Adoption & Guardianship
What is Adoption?
Adoption means a lifelong commitment to a child.
Adoption is the creation of a new and legally binding parent and child
relationship. A court proceeding initiated by the prospective adoptive
family asks the court to finalize the adoption.
approved home study must be completed on the adoptive family and filed
with the court. If OCS has permanent custody of the child, OCS must
consent to the adoption. When the adoption is finalized, OCS supervision
ends, and foster care payments cease. Financial assistance in the form
of an adoption subsidy may continue.
Adoptive parents assume all rights and responsibilities
for the child, including the right to consent to major medical treatment
and to marriage. They can claim the child as a dependent for income tax
purposes, and the child can inherit from them. The birth parents do not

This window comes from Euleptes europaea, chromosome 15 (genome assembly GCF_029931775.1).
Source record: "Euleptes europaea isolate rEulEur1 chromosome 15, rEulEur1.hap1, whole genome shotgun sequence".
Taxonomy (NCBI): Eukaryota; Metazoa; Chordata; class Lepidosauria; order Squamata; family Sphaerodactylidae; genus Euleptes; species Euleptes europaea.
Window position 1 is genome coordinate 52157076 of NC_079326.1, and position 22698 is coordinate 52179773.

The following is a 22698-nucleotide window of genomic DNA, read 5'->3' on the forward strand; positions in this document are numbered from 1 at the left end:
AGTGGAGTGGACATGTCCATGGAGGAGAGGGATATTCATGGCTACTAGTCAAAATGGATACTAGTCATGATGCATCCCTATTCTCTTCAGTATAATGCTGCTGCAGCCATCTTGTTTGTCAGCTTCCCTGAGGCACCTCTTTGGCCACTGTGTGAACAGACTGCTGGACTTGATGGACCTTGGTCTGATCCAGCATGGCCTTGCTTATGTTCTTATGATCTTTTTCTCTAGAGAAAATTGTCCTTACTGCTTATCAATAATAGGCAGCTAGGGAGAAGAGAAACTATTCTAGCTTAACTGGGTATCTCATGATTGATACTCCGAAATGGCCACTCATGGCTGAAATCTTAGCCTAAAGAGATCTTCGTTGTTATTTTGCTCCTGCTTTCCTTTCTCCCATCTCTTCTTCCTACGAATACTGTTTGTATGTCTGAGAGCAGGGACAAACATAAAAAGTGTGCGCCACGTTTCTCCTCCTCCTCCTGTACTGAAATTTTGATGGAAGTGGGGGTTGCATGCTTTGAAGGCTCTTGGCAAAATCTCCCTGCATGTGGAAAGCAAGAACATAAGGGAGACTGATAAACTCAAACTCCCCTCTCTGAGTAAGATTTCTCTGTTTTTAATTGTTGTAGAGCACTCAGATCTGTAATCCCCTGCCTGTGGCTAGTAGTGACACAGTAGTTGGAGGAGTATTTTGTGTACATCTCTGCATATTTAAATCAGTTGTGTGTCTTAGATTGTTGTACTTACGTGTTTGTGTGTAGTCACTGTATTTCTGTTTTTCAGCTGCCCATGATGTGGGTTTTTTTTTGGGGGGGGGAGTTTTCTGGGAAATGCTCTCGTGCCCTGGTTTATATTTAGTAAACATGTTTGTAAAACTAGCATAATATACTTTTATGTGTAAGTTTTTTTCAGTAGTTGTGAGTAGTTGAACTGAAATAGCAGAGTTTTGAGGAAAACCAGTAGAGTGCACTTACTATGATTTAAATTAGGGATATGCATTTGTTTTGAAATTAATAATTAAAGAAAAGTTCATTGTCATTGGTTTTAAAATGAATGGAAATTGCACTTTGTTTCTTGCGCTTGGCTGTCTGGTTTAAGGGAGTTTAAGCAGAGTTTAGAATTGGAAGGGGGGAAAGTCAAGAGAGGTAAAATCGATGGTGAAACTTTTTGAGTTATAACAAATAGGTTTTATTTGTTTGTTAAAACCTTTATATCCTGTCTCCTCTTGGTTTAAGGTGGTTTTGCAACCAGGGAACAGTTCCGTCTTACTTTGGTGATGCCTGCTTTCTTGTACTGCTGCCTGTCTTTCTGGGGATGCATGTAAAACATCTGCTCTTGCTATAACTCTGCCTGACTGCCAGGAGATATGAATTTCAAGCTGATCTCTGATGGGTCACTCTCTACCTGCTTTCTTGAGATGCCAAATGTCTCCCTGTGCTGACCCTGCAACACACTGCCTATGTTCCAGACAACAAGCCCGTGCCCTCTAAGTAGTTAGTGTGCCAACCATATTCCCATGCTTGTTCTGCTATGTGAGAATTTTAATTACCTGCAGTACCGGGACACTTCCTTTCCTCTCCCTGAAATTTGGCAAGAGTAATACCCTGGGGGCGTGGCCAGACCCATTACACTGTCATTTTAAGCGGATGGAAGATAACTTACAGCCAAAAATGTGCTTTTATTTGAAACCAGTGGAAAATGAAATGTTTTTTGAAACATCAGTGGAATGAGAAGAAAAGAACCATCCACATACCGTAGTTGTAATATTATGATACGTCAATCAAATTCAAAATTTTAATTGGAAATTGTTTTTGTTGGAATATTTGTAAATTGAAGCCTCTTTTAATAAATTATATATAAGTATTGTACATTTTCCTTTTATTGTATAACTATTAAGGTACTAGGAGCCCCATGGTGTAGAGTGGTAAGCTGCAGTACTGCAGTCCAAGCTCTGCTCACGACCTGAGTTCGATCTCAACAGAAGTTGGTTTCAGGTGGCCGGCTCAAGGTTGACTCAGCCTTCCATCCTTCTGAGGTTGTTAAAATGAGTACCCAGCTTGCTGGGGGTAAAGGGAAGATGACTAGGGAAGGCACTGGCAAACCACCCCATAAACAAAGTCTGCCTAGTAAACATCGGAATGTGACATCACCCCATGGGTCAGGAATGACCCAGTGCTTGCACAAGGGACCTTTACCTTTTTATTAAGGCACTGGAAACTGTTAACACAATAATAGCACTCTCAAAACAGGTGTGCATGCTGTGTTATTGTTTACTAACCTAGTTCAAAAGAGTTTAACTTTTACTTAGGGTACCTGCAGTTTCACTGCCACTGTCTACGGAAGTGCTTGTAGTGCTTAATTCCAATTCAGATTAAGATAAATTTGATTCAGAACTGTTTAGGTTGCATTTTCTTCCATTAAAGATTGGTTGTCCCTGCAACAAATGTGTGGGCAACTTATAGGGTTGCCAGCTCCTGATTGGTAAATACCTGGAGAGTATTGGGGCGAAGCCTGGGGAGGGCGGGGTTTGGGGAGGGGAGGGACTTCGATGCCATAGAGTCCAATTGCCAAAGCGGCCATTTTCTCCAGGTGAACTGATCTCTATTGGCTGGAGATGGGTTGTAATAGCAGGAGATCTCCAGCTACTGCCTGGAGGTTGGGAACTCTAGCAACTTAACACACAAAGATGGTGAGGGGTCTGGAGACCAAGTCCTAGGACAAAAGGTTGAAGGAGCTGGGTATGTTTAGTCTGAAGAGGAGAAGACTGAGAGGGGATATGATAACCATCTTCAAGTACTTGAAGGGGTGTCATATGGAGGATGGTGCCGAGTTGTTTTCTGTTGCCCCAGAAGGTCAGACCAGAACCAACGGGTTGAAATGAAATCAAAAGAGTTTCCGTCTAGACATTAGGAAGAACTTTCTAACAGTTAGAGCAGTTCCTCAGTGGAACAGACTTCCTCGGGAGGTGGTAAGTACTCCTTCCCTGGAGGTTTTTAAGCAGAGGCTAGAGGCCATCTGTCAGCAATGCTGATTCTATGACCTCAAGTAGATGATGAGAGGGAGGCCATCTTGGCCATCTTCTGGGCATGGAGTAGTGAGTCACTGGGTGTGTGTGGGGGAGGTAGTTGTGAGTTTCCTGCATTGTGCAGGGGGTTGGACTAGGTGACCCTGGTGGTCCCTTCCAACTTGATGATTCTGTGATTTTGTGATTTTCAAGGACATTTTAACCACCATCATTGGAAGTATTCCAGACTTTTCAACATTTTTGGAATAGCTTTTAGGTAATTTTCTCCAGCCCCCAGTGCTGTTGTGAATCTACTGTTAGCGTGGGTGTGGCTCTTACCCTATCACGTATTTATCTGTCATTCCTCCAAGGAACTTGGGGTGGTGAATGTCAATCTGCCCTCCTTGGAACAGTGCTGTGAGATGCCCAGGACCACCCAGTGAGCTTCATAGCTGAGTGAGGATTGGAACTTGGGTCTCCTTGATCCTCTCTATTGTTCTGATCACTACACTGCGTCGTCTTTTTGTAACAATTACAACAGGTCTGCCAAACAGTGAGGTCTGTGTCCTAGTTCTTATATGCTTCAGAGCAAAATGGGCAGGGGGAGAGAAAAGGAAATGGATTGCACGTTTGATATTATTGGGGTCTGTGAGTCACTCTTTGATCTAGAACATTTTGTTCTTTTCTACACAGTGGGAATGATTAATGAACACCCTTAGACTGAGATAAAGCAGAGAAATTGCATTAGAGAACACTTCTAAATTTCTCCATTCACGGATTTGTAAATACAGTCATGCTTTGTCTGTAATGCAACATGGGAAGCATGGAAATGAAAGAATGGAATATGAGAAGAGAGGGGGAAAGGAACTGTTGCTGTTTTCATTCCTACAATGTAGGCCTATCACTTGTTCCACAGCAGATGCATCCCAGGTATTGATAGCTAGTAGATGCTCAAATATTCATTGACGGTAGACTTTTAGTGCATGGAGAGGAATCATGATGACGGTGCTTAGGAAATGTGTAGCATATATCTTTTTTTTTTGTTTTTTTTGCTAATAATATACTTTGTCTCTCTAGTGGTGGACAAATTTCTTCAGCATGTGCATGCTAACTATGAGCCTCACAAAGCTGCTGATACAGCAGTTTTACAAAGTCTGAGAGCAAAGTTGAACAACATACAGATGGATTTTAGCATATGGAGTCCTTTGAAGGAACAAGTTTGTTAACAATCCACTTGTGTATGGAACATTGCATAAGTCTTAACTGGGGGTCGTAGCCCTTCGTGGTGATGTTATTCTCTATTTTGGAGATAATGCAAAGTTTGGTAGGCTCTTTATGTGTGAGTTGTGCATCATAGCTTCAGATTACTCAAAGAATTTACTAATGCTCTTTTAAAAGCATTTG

have visitation rights, although the adoptive family and the birth family
may voluntarily agree to some degree of contact and communication.
When is adoption appropriate?
For children who cannot return to their birth parents,
adoption should always be explored. Adoption offers greater legal and
emotional security for children than do guardianships.
Prospective adoptive parents should understand how
crucial it is for children to have families who will make long-term commitments
and be there for them into adulthood. Adoptive parents should also recognize
that a child's need to stay connected to the birth family might be met
through an open adoption.
If prospective adoptive parents are concerned about
how they can meet a child's special needs, the OCS social worker can
discuss financial help available through a state subsidy program. OCS is responsible for ensuring that families have
accurate information regarding adoption and guardianship so they may
make informed decisions.